I understood that it originally stood for "yellow pages" because it is a directory service, but that the phone company asserted their trademark on the term.


Sun also initially named their zones project “Kevlar” that they got a notice for...

https://wiki.smartos.org/display/DOC/Community+History


My favorite one of these stories is about the "butthead astronomer". :)

http://www.lettersofnote.com/2012/03/butt-head-astronomer.ht...


Off topic: Are the Yellow Pages still a thing?


In case you're asking about the older product, yes I still get a phone book on my porch every 6 months to a year with updated residential and business phone numbers, including ads for the businesses.

The pages aren't yellow, though.


UK: yes, we still get sent one (along with a residential directory). It's no longer phone directory sized though. Now midway between A4 and A5 sized and about a centimeter thick.


Also in the UK. The last Yellow Pages we received, about two months ago, had a large ‘Final Issue‘ highlight on the front. They’ve finally given up. I tried to dredge up some nostalgic feelings for it’s demise, but flicking through the contents I really couldn’t. About 40% of the ad space throughout the book was for one advertiser, Gas Safe Register, and I can only assume that got sold at a song to fill the space. I’d love to know the percentage of the population that are going to miss it. I can see why it’s no longer effective with search engines being what they are, but there must still be a decent number of (presumably older) people who don’t google when they need contact details.


The only nostalgia I have is for the adverts - the kids and the missletoe, fly fishing by JR Hartley, etc


Also UK: Yep - the 2018 edition will be the last printed one, apparently - then online only.


Sort of. UDDI had sought to replace yellow pages (and other colors) in the Java/SOA world of the mid 2000s. LDAP (successor to yp/nis) lost the page terminology on the way to standardization.



Also systemd: both a system daemon, and a reference to "Systeme D[ebrouille]", a French term for getting things done quick and dirty on the fly:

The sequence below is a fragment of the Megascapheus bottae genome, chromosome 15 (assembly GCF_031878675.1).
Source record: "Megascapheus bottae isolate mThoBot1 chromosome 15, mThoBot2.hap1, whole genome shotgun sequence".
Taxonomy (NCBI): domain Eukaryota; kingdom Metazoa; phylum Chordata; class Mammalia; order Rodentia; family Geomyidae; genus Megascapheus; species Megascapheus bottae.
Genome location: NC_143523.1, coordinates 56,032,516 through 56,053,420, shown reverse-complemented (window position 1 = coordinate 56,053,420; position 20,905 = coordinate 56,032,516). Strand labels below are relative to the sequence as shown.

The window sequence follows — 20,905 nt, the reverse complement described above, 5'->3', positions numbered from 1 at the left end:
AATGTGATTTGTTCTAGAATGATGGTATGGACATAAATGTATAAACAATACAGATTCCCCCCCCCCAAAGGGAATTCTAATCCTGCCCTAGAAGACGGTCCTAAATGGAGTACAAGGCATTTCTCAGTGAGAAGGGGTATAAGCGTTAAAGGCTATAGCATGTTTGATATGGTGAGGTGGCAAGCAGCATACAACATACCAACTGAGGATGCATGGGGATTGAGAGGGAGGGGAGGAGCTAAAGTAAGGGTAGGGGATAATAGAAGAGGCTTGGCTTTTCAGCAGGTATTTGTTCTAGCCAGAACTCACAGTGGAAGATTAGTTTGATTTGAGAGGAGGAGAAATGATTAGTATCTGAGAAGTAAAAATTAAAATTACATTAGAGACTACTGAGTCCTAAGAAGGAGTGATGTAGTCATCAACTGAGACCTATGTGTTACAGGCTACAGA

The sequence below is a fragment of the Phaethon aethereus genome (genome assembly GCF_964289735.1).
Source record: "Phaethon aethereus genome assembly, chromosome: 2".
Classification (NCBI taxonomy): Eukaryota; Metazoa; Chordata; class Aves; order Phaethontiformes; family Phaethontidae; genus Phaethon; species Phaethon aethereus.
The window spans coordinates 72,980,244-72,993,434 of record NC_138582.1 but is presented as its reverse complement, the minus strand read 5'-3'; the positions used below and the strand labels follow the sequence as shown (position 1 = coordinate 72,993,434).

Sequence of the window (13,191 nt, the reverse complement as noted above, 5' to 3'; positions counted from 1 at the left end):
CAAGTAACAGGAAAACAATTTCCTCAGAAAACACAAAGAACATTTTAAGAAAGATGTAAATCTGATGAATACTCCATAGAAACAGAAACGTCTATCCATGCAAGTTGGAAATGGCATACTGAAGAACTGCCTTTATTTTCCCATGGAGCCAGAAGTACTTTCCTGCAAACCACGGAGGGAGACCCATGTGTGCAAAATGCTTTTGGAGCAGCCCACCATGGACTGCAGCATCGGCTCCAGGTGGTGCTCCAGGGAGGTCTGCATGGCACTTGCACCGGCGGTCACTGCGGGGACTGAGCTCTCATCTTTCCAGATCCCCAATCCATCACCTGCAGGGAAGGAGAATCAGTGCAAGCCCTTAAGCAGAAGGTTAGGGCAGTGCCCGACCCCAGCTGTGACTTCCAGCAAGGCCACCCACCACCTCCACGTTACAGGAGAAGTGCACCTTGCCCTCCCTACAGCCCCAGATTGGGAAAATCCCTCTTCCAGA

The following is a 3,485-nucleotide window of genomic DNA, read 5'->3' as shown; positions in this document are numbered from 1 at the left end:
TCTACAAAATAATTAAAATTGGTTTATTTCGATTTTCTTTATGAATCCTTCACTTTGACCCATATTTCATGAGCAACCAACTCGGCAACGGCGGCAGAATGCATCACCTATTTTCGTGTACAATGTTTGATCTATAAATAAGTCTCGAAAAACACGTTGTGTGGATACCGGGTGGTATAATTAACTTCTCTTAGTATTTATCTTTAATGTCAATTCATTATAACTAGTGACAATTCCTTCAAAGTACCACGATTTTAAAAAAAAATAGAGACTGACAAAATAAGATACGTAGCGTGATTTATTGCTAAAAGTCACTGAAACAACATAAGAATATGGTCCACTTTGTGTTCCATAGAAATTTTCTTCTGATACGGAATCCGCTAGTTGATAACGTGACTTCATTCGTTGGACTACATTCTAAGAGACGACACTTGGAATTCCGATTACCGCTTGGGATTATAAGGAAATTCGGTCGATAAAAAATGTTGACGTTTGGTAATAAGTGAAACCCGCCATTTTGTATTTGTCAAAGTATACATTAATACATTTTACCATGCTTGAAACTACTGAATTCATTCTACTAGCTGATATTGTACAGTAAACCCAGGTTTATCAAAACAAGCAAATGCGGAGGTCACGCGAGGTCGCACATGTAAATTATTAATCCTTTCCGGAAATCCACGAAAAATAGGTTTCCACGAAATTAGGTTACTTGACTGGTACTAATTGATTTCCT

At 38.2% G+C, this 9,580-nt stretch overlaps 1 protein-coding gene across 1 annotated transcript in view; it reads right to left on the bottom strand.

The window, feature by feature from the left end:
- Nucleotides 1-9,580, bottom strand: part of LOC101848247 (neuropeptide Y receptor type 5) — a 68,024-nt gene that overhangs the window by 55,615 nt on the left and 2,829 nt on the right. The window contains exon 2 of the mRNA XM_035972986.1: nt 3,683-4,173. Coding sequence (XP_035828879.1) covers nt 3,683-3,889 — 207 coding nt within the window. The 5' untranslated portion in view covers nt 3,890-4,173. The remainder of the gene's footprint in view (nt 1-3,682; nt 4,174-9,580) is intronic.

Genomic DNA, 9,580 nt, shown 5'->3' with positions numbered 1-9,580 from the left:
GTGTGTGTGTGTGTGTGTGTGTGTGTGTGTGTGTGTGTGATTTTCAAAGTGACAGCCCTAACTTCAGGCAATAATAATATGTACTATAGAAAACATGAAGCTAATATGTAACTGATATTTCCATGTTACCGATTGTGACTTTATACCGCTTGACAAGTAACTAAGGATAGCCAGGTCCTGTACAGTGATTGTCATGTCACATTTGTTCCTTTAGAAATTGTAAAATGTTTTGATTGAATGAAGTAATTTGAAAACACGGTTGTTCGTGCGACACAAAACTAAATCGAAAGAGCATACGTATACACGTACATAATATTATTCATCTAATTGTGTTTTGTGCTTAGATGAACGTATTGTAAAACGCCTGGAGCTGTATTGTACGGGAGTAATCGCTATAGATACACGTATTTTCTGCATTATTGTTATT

https://en.wikipedia.org/wiki/System_D


I am French, I know about "système D" but I never associated it with systemd.

"Système D" implies making use of what's available, it is hacking (the good kind). systemd is the opposite, it is nothing like a quick and dirty solution to a problem but a major architecture change that intends to replace these hacks with something cleaner.

If the french expression really was the origin of the "systemd" name, it has to be in a twisted kind of way, or some kind of private joke. It would be like calling an electric car "octane" or something like that.


Nor should you have. The systemd people themselves have been pointing out for years that it is "something completely different" and not the origin, let alone the correct spelling, of the name.

* https://freedesktop.org/wiki/Software/systemd/#spelling


> getting things done quick and dirty on the fly

sounds about right.


systemd is pretty much the exact opposite of that philosophy. Quick and dirty would be an init system that simply executed script files in a directory in asciibetical order and then bolts on a configuration language in the comments of those scritps when they become too hard to manage manually. And then extending that configuration language with X-* options when you need to add new keys but can't be sure a existing software doesn't already use those names differently.


The origin of `/etc` as the place for configuration files is also interesting.

It was originally meant for any files that didn't fit into any of the predefined categories like `bin`, `lib`, and `dev`, hence the name "etc".

https://unix.stackexchange.com/a/56172/295743